Flash - finishing a problem after getting some beta about the climb. For example, walking up to a boulder problem, watching someone else climb it, then climbing it yourself and finishing it on your first try.

Gaston - a hold with a grip facing toward you, so you have to face your palm away from your body to utilize it.

Right hand positioned for a gaston
Grade - the difficulty level of a climb. Different systems are used for bouldering versus roped climbing, and I'll explain them below.

Heel hook - putting your heel into a hold and pulling down on it to create momentum. My personal favorite climbing move, because I'm a shrimp.

Foot position for a heel hook
Jug - a big-ass hold you can essentially hold with your entire hand. As close to a ladder wrung as you're going to find in climbing.

^ That's a jug from the side
Lock-off - drawing a hold downward or across your body by drawing your elbows in - draws your body toward the forward hold without requiring you to dyno to it.

Elan locking off with both arms
Match - putting both hands on a hold at the same time.

On-site - to finish a problem (explained below) on your first try, without receiving any beta about the problem ahead of time.

Overhang - a wall that has an angle less than 90 degrees. Think climbing with your back toward the ground, more parallel than perpendicular.

Pinch  - just what it sounds like. A hold that is designed for you to have to 'pinch' it with your fingers.

Hand position for a pinch
Problem - a climb, from bottom to top. Used in bouldering because a climb is literally like a problem you have to 'figure out' - both mentally and physically - in order to get to the top.

Project - a climb you're working on but haven't finished yet. For me these are in the V5-V7 range.

Quick draw - a piece of equipment used in lead climbing to clip the rope into the wall. Consists of two carabiners attached by a thick piece of nylon.

^ That's a quick draw
Route - a roped climb, from bottom to top.

Send - completion of a bouldering problem.

Side-pull - a hold that has a grip facing sideways, away from your body.

Left hand position for a side pull
Slab - a wall with an angle of greater than 90 degrees from the floor. Thinking climbing with your chest slightly angled toward the ground. It sounds like it would be easier, but it's not - 1) If you fall you're going to cheese grate, making the climb a lot scarier (especially outside) and 2) slab climbs are usually a lot more technical. I personally love slab climbs, but that could be because there aren't many in our gym, so they are still very novel to me.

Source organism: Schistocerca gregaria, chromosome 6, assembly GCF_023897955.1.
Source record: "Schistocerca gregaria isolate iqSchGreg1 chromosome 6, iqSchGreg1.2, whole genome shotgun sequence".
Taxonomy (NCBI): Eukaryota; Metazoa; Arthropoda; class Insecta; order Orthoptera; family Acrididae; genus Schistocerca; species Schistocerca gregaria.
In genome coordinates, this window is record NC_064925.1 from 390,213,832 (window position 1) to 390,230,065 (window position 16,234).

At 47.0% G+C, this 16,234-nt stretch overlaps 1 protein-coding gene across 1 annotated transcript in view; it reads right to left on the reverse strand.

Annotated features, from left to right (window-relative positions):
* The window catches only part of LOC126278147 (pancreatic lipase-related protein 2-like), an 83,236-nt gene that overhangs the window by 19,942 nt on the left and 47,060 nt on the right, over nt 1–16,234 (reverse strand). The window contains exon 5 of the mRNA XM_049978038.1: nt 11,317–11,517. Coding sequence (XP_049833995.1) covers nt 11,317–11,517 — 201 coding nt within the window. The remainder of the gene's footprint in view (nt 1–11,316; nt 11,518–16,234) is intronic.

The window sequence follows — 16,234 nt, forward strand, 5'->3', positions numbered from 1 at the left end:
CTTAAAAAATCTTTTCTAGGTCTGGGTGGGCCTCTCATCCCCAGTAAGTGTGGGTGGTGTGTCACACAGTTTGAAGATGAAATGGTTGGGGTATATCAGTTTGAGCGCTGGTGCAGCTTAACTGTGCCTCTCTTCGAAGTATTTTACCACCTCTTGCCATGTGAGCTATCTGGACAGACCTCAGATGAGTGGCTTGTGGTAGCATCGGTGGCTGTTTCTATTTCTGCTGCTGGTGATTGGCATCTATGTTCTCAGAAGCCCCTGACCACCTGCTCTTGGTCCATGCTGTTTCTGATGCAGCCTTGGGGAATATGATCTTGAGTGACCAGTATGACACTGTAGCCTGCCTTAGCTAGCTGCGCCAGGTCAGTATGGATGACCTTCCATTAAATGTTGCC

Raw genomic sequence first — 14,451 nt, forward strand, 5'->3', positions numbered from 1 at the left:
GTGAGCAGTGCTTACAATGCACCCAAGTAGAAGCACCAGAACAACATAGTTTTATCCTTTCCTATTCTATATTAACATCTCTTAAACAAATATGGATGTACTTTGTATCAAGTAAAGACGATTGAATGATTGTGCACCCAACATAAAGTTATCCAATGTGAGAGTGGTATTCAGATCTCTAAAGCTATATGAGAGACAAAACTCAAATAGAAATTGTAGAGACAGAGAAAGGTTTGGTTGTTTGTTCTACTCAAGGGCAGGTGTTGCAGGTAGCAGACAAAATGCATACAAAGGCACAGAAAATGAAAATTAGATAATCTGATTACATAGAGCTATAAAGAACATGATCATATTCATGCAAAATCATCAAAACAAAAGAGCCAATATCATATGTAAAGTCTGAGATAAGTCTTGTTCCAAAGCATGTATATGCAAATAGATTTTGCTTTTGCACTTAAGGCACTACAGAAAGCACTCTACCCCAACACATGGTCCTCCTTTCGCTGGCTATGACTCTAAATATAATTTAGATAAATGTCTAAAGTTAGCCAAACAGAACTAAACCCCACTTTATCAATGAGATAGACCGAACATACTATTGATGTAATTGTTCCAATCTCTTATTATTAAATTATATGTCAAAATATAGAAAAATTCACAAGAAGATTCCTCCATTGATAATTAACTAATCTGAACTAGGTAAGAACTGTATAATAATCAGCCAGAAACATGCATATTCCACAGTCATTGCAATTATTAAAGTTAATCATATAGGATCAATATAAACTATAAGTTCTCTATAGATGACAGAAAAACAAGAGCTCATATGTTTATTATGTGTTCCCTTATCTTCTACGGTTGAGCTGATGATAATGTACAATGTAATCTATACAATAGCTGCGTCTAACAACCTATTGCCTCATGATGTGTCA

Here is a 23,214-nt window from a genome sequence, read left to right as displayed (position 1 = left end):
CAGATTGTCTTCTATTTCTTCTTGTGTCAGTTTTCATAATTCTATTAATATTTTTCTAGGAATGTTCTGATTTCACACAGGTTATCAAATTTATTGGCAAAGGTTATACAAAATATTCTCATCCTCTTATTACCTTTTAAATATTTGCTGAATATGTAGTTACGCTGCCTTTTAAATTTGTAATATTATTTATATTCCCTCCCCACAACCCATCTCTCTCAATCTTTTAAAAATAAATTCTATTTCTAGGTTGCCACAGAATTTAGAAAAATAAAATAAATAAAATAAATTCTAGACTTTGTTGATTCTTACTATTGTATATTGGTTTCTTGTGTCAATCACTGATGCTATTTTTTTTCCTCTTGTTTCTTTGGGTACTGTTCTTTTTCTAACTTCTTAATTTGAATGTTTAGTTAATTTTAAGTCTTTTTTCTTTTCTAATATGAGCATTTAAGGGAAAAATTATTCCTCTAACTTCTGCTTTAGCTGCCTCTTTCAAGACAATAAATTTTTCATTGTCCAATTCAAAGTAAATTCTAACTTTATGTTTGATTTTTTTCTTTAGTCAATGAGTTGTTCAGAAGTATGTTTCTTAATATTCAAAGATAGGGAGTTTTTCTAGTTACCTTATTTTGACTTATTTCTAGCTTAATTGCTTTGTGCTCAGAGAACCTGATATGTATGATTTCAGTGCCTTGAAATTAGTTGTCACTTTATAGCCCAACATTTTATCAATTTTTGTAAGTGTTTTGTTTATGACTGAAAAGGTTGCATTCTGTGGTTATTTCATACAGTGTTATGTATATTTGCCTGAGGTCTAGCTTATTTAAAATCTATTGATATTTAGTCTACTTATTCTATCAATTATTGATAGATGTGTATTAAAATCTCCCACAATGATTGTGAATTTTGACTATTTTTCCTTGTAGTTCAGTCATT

Sloper - a big round hold. Think trying to palm something, like a basketball.

^ That's a sloper
Smear - when no foot holds are present, literally 'smearing' the toe of your climbing shoe against the wall to get friction and cause momentum.

Foot position for a smear
Static  - a non-dynamic move (ok, I know that's lame.) Essentially means keeping most of your body still (static) while reaching for a hold using no swing or uncontrolled momentum.

Toe hook - using the tops of your toes against a hold to hold your body steady. I suck big butt at these. Elan does not.

Foot position for a toe hook
Top out - when the top of a boulder problem is reached, 'topping out' requires a climber to climb up and over the top of the boulder to complete the climb. Lots of indoor boulders require you to either down-climb or simply jump down when you reach the top of the problem, but some indoor (and nearly all outdoor) boulders require a topout.

^ This is what a topout boulder looks like in the gym.
Note the down-climb ladder.
^ This is not a copout boulder. To come down from this wall a climber must jump or down-climb.

Undercling - a hold with a grip facing toward the ground. Much more useful once your upper body is level with or above the hold.

Hand position for an undercling
Whip - when a climber falls on lead, they fall the distance from their body to the draw below them, plus the distance to the draw below that, and then typically a little more than that as the rope stretches and they pull their belayer off the ground. If a climber has just pulled up a large amount of slack and attempted to clip a draw and fell in the process, they will also fall the distance they created with all that slack. There are such things as 70-foot whippers. Learning to whip and becoming desensitized to the fear of whipping is a huge part of becoming a good lead climber.

Z-clip - in lead climbing, when a climber pulls the rope from below the last quick draw to clip into their current quick draw. Causes a ton of friction, making the climb more difficult and increasing the chance of a blown clip should the climber fall. Basically makes the climb feel as if gravity just increased tenfold.

Grading of boulders and roped climbs

The two basic grading systems you'll see in U.S. gyms are bouldering grades (on a V scale) and roped climbs (on a 5-point-X scale). Climbs are basically graded by how difficult they are - how big the moves are, how strong your muscles and finger tendons have to be to complete the climb, how technical the moves are, etc.

Boulder grades in our gym typically range from V-Intro (as close to a ladder as you'll get) to V11, though outdoor boulders go up to …the Hell if I know, V16? Someone can correct me on that. I typically finish V4's in a couple of tries, V5's usually take me a couple days, and I've done two V6's since I started climbing. You can see a video of me climbing a V5 here, and a video of Elan climbing a V8 here.

Roped grades in our gym typically range from 5.6 (as close to a ladder as you'll get) to …. 5.13d? I only occasionally do roped climbing and thus don't know my actual skill level, but I think the hardest thing I've done is on-site a 5.11a on top rope (leading is more difficult, for the record).

The End! SHEW!

2 comments:

  1. I'm totally bookmarking this so the next time you say "I sent a V76 with half pad crimps and didn't even cheese grate on the slab" I'll know what you're talking about. Also I literally LOL'd at your ape index description. :)

    ReplyDelete